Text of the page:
Clapper v. Amnesty International, Warrantless Wiretapping Challenge, Struck Down By Supreme Court
...At issue is the government's warrantless wiretapping program, begun in secret and without congressional authorization under the George W. Bush administration. In the wake of a 2008 federal law passed to legalize that program, the National Security Agency and other agencies are supposed to be able to read emails and listen in on phone calls without a warrant -- but only when they are targeting foreign nationals.
Journalists and others pressing the case as plaintiffs, however, worry that American citizens could have their calls swept up if they happened to contact the NSA's targets. They filed suit in a First Amendment challenge against the law the day it was passed. The ruling on Tuesday will block their lawsuit but does not touch on the constitutionality of the wiretapping program itself.
The court's ruling amounts to something of a catch-22 for the plaintiffs. The program is so secret that reporters and human rights advocates don't know whether they're being wiretapped. But because they don't know whether they're actually having their calls picked up, Justice Samuel Alito wrote in his opinion for the court's conservative majority, the plaintiffs' argument that they have the standing to challenge the program was based on a "highly speculative fear."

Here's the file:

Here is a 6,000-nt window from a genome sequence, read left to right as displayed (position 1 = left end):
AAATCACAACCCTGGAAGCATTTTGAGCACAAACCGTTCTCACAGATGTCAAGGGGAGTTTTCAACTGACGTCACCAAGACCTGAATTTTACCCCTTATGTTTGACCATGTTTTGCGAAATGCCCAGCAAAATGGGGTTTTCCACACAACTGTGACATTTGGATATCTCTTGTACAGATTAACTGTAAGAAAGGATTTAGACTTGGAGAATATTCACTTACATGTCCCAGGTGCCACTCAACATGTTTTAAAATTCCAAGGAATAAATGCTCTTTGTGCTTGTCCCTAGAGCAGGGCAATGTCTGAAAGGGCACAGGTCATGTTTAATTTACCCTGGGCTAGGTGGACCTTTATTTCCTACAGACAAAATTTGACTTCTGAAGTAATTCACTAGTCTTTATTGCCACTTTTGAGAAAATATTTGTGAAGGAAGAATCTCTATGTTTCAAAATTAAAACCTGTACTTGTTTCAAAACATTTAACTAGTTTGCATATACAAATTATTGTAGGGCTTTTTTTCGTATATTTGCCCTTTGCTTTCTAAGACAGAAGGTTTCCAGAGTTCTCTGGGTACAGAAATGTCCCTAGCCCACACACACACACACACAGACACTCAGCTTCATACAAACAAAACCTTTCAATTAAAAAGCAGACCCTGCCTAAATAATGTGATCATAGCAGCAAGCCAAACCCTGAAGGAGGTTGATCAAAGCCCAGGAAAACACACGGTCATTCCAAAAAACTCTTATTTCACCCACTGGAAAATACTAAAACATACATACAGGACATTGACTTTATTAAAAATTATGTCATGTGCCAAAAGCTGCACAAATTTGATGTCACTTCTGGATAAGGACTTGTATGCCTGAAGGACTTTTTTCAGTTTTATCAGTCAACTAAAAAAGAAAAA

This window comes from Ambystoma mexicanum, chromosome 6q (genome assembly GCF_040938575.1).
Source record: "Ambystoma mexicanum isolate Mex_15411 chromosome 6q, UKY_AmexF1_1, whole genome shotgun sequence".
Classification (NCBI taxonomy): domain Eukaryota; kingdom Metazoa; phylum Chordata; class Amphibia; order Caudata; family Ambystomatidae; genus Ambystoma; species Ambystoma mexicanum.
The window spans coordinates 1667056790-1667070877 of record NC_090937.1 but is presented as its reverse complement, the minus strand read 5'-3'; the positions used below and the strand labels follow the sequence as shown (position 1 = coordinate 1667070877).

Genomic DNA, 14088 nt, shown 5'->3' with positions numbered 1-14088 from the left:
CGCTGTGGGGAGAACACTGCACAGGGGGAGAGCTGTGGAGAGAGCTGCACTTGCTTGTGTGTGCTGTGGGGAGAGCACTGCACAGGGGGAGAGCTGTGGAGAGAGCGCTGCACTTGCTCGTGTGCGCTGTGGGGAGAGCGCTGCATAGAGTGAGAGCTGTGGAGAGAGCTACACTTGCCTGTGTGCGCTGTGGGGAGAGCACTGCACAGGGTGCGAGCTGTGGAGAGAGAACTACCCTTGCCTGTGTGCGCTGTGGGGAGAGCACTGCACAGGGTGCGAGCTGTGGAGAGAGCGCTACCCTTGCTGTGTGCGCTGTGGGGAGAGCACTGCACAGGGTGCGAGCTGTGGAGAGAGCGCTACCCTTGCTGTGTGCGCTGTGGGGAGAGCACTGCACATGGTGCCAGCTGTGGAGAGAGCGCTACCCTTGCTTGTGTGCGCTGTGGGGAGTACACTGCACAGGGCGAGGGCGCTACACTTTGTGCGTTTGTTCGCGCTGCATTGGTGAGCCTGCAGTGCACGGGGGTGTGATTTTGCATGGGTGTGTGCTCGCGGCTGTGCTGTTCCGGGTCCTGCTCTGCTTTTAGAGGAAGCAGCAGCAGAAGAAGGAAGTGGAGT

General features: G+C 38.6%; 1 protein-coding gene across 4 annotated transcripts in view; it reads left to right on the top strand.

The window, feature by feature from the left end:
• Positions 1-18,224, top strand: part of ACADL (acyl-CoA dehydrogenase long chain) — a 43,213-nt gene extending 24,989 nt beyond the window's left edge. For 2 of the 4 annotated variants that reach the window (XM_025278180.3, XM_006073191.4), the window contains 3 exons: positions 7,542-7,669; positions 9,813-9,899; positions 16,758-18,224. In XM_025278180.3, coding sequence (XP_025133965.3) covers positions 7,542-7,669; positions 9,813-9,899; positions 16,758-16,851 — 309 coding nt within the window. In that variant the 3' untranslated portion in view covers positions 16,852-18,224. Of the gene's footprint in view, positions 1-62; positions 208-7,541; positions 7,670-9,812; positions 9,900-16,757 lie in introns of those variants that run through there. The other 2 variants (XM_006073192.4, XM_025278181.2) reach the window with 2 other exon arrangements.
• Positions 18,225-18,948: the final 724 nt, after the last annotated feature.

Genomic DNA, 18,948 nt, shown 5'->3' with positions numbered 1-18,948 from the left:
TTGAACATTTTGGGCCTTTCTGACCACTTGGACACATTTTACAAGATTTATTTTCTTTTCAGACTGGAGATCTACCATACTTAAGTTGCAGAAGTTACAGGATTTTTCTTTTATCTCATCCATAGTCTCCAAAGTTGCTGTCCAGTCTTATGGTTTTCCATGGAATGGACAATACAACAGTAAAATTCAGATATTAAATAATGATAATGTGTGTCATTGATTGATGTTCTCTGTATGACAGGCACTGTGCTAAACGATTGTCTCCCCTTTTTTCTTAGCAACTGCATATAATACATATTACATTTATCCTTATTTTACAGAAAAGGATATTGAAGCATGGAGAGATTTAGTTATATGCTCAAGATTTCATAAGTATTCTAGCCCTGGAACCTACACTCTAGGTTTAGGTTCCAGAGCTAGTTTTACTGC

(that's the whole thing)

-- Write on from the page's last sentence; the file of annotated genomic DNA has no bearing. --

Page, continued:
The plaintiffs, Alito argued, "have no actual knowledge of the Government’s ... targeting practices." They "can only speculate as to how the Attorney General and the Director of National Intelligence will exercise their discretion in determining which communications to target. ...